Press Statement 03-003
Statement by Dr. Rita R. Colwell, Director, National Science Foundation, On Award of the Nobel Prize in Physics
October 7, 2003
I congratulate Professor Anthony Leggett of the University of Illinois, Urbana-Champaign, on receiving the 2003 Nobel Prize in physics for his groundbreaking work in explaining the behavior of atoms in superfluids. The National Science Foundation is proud to have supported his research over the past 20 years.
Leggett succeeded in formulating a theory to explain the complex superfluid behavior in the rare form of helium. And as is so often the case with fundamental scientific and engineering research, the Royal Swedish Academy of Sciences noted that the theory for this quantum phenomenon has also been able to shed light in other areas, including particle physics, cosmology and the study of turbulence.
Over the years, NSF has supported more than 40 Nobel Laureates in physics, and their discoveries in areas ranging from quantum fluids to X-ray astronomy have contributed to scientific advances that remind us how basic research leads to practical applications.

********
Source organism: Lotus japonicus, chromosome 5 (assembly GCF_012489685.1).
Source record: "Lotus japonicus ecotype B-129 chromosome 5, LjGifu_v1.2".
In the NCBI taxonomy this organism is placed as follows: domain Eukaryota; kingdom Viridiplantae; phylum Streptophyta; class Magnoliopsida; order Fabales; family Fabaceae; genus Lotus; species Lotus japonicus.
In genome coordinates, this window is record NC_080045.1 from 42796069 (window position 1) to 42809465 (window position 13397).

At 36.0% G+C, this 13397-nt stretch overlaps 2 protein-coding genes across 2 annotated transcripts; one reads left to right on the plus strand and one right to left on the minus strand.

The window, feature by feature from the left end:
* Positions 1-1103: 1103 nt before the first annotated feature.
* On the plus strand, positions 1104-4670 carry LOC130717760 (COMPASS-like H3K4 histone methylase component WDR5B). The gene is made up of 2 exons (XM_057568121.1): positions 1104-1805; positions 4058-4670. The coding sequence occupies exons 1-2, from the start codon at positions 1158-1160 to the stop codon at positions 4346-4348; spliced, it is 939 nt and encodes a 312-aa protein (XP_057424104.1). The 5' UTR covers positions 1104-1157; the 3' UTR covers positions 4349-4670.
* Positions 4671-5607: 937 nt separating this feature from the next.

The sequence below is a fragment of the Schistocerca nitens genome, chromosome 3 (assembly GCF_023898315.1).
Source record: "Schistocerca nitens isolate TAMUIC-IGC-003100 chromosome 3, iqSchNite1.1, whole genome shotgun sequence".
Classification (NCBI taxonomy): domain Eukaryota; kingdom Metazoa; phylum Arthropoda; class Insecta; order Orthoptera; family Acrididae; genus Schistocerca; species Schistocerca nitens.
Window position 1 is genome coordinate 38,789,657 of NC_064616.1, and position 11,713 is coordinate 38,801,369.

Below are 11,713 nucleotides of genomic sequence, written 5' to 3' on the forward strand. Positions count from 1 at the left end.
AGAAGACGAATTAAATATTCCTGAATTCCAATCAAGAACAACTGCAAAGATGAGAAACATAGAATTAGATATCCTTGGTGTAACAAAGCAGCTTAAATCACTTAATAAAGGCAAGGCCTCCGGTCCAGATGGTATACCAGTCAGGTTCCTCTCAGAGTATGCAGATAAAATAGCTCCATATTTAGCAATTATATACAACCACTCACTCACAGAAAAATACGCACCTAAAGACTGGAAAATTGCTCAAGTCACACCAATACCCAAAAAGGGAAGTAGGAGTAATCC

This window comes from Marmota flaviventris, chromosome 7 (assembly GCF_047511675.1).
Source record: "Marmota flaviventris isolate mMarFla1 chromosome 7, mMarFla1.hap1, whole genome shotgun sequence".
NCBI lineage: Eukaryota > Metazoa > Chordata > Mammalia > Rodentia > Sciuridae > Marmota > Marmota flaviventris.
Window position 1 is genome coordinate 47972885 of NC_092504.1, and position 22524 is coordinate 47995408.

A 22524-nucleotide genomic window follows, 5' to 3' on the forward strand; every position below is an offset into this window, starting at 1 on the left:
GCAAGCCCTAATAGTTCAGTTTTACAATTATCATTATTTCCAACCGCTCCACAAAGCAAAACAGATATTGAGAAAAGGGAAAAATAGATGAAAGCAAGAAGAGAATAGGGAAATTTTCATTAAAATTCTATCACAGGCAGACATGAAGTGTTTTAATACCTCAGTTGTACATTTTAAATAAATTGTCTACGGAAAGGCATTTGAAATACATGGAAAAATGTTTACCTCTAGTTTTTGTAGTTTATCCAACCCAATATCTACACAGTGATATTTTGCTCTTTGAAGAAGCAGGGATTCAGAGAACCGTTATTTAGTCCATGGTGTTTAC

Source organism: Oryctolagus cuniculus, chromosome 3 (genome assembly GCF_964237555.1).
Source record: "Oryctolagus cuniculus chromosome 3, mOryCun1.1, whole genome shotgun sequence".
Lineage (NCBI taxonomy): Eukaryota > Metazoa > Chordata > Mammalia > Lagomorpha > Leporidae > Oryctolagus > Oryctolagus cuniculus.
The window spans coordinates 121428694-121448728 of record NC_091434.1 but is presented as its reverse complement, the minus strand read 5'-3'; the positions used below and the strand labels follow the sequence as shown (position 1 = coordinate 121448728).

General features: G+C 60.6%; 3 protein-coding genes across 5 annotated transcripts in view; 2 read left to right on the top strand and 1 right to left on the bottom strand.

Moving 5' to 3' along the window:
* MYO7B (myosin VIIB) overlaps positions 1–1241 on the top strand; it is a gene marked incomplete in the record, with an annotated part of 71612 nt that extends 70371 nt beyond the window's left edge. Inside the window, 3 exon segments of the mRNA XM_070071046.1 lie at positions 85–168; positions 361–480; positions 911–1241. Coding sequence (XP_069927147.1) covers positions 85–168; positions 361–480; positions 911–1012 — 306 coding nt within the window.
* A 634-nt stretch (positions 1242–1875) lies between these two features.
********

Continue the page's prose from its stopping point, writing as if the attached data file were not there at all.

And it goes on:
David Hart, NSF, 703-292-7737, email@example.com
Fact Sheet: NSF-Funded Nobel Prize Winners in Science: http://www.nsf.gov/news/news_summ.jsp?cntn_id=100683
The National Science Foundation (NSF) is an independent federal agency that supports fundamental research and education across all fields of science and engineering. In fiscal year (FY) 2014, its budget is $7.2 billion. NSF funds reach all 50 states through grants to nearly 2,000 colleges, universities and other institutions. Each year, NSF receives about 50,000 competitive requests for funding, and makes about 11,500 new funding awards. NSF also awards about $593 million in professional and service contracts yearly.
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